ound that the rebel works, which had been built by Johnston to resist us, could be easily utilized against thegenious cruelty. It is not unprecedented; for General Johnston himself very wisely and properly removed the fGeneral Hardee did the same at Jonesboroa, and General Johnston did the same, last summer, at Jackson, Mississegarding the laws of God and man. You say that General Johnston himself very wisely and properly removed the flosses, as reported for the same period, page 577, Johnston's Narrative: Corps.Killed.Wounded.Total. Hardeing to the reports of Surgeon Foard (pp. 576, 577, Johnston's Narrative ): Killed (Johnston)1,221 Killed (Johnston)1,221 Killed (Hood)1,823   Total killed3,044 Wounded (Johnston)8,229 Wounded (Hood)10,723   Total killed and wounded21Johnston)8,229 Wounded (Hood)10,723   Total killed and wounded21,996 Add prisoners captured by us, and officially reported at the time (see table)12,983   Aggregate loss tippled of us two and even six to one, as stated by Johnston; but they were simply mistaken, and I h
William Tecumseh Sherman, Memoirs of General William T. Sherman ., volume 2, chapter 21 (search)
ectly upset by the fall of Atlanta, and to have lost all sense and reason. He denounced General Jos. Johnston and Governor Brown as little better than traitors; attributed to them personally the mant Macon, on the 22d, which I mailed to General Halleck yesterday. It was bitter against General Jos. Johnston and Governor Brown. The militia are on furlough. Brown is at Milledgeville, trying to remarked to his fellows: Well, the Yanks will have to git up and git now, for I heard General Johnston himself say that General Wheeler had blown up the tunnel near Dalton, and that the Yanks-woon't you know that old Sherman carries a duplicate tunnel along? After the war was over, General Johnston inquired of me who was our chief railroad-engineer. When I told him that it was Colonel W.very break, and had reached me at Big Shanty as soon as the fleet horseman had reached him (General Johnston) at Marietta! I doubt whether the history of war can furnish more examples of skill and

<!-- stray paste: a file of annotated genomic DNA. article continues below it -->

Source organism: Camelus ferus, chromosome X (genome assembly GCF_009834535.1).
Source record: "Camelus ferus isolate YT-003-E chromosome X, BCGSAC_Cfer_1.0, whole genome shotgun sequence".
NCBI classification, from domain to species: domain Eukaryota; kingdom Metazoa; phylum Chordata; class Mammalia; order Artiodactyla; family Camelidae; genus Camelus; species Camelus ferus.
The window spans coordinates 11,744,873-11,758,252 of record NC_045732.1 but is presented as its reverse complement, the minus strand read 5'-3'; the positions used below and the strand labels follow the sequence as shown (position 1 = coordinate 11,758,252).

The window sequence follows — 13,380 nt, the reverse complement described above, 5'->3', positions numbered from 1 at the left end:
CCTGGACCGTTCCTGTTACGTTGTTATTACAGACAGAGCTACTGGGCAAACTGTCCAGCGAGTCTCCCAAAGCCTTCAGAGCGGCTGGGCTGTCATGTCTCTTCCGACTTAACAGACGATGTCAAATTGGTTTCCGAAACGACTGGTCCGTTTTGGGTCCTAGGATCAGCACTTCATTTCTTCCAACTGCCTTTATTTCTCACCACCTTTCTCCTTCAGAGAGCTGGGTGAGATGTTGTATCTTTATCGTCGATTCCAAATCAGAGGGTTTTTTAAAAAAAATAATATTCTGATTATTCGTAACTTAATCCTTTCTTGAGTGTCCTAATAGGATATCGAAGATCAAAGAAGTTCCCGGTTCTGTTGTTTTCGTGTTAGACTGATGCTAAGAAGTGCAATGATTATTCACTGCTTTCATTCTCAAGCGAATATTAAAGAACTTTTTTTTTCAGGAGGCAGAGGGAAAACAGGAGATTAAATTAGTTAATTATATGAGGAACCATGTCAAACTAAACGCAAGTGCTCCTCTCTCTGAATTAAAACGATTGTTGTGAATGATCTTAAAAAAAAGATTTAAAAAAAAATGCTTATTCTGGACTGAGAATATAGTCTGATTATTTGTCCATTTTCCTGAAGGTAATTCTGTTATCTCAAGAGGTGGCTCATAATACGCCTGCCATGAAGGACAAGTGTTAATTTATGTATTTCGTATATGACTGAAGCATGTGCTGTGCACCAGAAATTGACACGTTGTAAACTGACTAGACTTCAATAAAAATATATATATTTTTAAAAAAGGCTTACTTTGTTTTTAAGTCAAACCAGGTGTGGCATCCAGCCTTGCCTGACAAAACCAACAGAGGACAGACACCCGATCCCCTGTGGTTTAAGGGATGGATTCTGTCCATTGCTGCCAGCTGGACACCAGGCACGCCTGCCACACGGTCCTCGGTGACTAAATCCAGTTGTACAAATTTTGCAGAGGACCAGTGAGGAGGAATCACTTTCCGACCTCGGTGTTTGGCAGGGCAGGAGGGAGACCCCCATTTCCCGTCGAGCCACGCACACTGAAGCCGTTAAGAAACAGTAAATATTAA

William Tecumseh Sherman, Memoirs of General William T. Sherman ., volume 2, Chapter 22: campaign of the Carolinas. February and March, 1866. (search)
our front of all the force subject to General Jos. Johnston's orders, for I was there also informe you materially in the spring campaign. Jos. Johnston may try to interpose between me here and Sis worth a million of dollars. I can whip Jos. Johnston provided he does not catch one of my corpse immediately in our front, while the bulk of Johnston's army was supposed to be collecting at or neis movement I hoped General Slocum would hold Johnston's army facing west, while I would come on hisGenerals Terry and Schofield, before engaging Johnston's army, the strength of which was utterly unkd seventy-two. I have always accorded to General Johnston due credit for boldness in his attack on l Terry, from Wilmington. I knew that General Jos. Johnston was supreme in command against me, andick massed his cavalry on the left. General Jos. Johnston had, the night before, marched his whoe one at Averysboroa, and I am satisfied that Johnston's army was so roughly handled yesterday that [15 more...]
1 2 3 4 5 6 7 8